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National Forest Way: Overseal to Hartshorne

This section took me past Conkers outdoor activity centre, an 11th-century spring, and a herd of alpacas. I entered Leicestershire several times, and promptly left again. Although the weather forecast threatened a soaking, I escaped with only a few light showers.



Walk One

I parked by the village hall in Overseal. It boasts some top-notch public toilets next door, although I was confused by the sign on them. Who plays golf in a public convenience?



Setting off down the road, I passed the village school, with an old winding wheel outside. A right hand turn took me along a cycle path which led to Conkers. This area used to be a coal mine and railway tracks. It has been enthusiastically re-greened, with the obligatory sculptures, nature trails, and historical signage. The effect veers slightly towards nature-as-commodity; there's a sense of smugness that we, as humans, can destroy a landscape utterly and then put it back together again. Then again, it undoubtedly is better than just leaving a huge hole and some rusty iron. And the entire National Forest is a larger-scale attempt to do the same thing, really, by planting trees.

Overseal school

Wildflowers near Conkers


On the plus side, all those gravel cycle paths made for very easy walking. I crossed the Ashby Canal, plodded along a busy road, then followed a bridlepath to Boothorpe and Blackfordby. Blackfordby was the village with the mediaeval spring. It looked very clear and refreshing. I dipped my hands in and sat by it for a few minutes. 




At this point I left the NFW to loop back to Overseal. I was intrigued by the Albert Village war memorial, which reminded me, somehow, of a Tesco store. The village inhabitants must have been Princess Diana fans, too. I don't think I've ever seen a Diana Princess of Wales Memorial Woodland before, and it seemed a rather incongruous place to have one.

Stanley Village war memorial

Sculpture in Diana's memorial woodland


Gresley Woods was beautiful. I could have happily explored it further if my feet weren't starting to hurt. Reluctantly, I left the woods to join a long boring cycle path alongside a railway, and then back along a road to my car.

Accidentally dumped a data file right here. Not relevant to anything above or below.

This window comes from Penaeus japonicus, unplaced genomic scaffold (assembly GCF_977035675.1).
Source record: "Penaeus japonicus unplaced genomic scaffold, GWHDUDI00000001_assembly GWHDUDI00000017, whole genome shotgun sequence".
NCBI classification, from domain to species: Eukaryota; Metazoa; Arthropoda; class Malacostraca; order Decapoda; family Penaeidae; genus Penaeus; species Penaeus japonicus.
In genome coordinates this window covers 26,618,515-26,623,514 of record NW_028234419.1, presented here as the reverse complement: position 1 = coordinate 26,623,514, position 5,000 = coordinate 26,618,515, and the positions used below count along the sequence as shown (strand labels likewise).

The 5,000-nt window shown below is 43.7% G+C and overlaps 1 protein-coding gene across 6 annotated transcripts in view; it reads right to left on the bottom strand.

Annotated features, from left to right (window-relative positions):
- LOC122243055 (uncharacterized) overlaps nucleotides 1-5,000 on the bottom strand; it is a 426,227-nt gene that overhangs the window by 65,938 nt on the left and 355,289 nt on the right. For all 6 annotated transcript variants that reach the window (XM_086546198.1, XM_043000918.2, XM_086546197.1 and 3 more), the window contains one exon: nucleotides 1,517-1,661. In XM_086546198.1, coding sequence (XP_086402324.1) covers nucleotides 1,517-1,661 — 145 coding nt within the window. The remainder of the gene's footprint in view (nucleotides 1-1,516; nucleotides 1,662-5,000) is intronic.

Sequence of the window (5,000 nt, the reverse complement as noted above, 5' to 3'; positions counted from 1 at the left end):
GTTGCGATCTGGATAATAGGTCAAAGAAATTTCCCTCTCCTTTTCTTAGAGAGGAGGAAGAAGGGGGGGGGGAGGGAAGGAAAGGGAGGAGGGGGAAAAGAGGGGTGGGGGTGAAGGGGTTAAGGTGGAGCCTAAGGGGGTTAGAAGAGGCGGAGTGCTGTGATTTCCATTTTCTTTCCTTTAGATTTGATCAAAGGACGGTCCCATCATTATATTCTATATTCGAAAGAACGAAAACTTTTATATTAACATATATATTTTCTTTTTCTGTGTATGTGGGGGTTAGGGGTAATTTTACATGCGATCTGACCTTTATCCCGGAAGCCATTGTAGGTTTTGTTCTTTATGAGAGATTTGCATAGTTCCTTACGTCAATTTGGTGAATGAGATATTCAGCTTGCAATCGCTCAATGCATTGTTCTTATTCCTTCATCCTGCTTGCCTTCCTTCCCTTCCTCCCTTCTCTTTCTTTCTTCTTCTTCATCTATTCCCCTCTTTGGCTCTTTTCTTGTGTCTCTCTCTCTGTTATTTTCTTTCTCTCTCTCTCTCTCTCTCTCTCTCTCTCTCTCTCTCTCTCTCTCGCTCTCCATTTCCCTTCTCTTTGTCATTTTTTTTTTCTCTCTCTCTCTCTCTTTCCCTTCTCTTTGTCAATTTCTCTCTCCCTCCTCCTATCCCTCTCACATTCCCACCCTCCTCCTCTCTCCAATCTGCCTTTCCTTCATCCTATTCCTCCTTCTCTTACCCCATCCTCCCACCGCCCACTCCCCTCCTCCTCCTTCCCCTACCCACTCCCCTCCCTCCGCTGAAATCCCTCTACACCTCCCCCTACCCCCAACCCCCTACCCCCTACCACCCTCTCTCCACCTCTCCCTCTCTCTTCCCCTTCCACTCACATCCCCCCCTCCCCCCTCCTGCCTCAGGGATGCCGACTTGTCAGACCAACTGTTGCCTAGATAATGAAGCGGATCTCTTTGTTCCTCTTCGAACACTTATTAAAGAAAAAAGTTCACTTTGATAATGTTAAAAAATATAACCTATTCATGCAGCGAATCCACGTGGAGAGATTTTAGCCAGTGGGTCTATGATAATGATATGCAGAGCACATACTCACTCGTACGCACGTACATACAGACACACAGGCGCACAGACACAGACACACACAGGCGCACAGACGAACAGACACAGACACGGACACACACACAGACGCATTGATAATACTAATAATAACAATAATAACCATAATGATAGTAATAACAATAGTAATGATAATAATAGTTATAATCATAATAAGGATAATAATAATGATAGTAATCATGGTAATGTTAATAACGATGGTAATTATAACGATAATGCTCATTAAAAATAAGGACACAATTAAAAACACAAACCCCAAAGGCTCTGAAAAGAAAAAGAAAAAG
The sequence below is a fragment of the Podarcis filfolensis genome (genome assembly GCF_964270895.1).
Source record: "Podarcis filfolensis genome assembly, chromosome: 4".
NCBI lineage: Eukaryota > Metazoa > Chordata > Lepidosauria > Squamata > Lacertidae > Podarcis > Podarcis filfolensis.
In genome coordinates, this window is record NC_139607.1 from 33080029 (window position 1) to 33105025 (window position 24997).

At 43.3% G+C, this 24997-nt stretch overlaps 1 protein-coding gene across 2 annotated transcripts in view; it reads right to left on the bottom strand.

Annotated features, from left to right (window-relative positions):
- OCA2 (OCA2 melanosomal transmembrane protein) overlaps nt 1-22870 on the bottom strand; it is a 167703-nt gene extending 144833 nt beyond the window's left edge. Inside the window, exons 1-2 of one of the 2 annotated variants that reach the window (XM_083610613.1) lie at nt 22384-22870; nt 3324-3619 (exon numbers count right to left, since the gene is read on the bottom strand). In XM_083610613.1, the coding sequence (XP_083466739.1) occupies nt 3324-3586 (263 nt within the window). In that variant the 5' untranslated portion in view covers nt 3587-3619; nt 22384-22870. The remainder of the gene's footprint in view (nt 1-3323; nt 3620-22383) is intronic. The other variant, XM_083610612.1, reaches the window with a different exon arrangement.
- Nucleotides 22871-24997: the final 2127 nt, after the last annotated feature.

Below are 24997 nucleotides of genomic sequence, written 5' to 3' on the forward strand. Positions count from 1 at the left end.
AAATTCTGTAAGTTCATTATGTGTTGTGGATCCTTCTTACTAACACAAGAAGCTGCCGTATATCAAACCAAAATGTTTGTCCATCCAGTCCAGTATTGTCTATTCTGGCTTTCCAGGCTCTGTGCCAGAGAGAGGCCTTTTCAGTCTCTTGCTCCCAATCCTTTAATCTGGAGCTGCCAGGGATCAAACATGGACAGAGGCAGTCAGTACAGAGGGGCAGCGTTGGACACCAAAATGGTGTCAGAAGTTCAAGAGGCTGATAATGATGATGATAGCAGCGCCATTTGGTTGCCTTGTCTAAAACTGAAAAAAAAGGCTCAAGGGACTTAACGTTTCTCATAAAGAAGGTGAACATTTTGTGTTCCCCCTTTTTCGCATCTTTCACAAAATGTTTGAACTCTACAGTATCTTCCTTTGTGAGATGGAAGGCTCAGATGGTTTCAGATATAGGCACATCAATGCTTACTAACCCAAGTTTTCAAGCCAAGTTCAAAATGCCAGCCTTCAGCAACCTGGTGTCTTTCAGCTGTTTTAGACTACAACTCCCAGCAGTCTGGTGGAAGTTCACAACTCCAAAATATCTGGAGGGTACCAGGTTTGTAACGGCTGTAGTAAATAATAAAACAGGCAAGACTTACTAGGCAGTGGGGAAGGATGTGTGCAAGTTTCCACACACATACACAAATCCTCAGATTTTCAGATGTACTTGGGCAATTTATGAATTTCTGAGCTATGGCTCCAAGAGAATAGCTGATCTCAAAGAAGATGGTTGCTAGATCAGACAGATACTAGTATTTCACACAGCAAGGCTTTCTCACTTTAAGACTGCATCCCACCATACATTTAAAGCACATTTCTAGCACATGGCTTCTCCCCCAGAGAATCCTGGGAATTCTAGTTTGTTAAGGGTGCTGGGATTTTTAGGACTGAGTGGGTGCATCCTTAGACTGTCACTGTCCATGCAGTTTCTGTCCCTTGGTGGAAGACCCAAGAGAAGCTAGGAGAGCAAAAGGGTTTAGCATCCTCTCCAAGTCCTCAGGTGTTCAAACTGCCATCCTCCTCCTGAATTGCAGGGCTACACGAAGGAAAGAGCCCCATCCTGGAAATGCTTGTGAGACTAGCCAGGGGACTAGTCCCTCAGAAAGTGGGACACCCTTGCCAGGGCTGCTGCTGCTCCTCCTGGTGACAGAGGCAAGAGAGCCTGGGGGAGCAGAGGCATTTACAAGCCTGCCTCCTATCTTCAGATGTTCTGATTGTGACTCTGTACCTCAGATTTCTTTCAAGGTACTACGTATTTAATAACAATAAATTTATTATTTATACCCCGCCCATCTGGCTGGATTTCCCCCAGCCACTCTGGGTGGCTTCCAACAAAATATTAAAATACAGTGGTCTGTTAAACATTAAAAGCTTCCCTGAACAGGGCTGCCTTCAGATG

Look at those trees!


Walk Two

My mum joined me for this one. In theory it was shorter than the last walk, but a non-existent footpath and some excessively overgrown vegetation meant that it took us a similar amount of time.
 
That's a footpath...?

We set off from Hartshorne and immediately had to hack our way through a jungle of field beans. When we got to the wood at the corner of the field, my map showed two footpaths, but the one we wanted was decidedly not there. Fortunately the other one went in much the same direction. It pottered along quite happily to the edge of a housing estate, at which point it went rogue and vanished under six-foot-high weeds. We donned waterproofs and plunged in, eventually emerging triumphant at a stile.
 
That's still a footpath...!
 
After that we were quite happy to be on tarmac for a short stretch into Blackfordby. Once we'd rejoined the NFW the path became tame and docile once more. It took us past fields of horses and alpacas and into the village of Smisby.
 

 
For some reason I'd assumed that Bluebell Nursery and Arboretum, just outside Smisby, had a cafe. We were both ready for a drink and a snack by that point. Sadly it didn't. We had to make do with water and a cereal bar outside St James' church.
 
St James' Church, Smisby

Thus fortified, we continued across some fairly uninteresting fields towards Hartshorne. Somebody had hung two pairs of socks on a stile. Just before reaching Hartshorne, we crossed a new section of National Forest. The trees had been planted, but so far were mostly dwarfed by the long grass surrounding them. That took us to the end of Stage 7 of the National Forest Way - six out of twelve stages completed!
 
socks on a stile

One day, all this will be trees...

 

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